It is clear from the foregoing that there were numerous economic and social issues in Transylvania awaiting political consideration. However, in this period, the country's political process was dominated by the priorities of the Habsburg empire. Only in a few policy spheres could Transylvania's estates exercise significant influence. The question arises, to what extent did social demands earn political responses in these circumstances?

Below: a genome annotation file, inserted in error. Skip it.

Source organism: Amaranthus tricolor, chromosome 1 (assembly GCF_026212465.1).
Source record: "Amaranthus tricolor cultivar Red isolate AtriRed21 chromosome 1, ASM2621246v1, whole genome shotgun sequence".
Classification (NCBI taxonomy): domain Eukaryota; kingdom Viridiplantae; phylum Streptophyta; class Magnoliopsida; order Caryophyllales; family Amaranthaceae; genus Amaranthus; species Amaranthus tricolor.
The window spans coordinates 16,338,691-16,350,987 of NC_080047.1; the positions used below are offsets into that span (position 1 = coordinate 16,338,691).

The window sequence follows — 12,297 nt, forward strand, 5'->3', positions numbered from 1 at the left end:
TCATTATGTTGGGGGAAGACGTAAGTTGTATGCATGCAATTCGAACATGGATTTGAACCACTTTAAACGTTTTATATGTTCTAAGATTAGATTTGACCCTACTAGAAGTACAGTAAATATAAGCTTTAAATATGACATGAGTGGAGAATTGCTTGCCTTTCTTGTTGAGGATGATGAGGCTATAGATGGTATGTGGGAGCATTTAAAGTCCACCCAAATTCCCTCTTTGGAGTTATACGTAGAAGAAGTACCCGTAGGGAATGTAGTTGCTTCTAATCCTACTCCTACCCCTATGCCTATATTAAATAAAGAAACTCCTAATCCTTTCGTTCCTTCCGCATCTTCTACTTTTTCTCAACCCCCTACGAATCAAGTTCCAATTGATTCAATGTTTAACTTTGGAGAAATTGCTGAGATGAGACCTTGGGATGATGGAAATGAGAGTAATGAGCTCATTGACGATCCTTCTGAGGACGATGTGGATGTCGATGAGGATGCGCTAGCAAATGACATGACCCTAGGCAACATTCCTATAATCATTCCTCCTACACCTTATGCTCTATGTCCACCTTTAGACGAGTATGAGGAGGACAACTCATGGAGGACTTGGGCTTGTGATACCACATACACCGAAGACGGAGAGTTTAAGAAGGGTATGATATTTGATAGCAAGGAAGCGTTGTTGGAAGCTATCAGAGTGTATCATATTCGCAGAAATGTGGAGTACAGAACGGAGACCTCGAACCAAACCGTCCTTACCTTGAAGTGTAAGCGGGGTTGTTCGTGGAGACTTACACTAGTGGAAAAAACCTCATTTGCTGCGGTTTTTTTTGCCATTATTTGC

The Habsburg central government regarded Transylvania as being primarily of strategic, military importance, and its principal concern was to maintain control over the region. Since the country had to make a material contribution to this end, the raising of taxes became the government's top priority. Integration into the empire was promoted by the Habsburg-backed Counter-Reformation, which was expected to make Transylvania, with its four recognized religions, conform to the model prevailing in Hungary.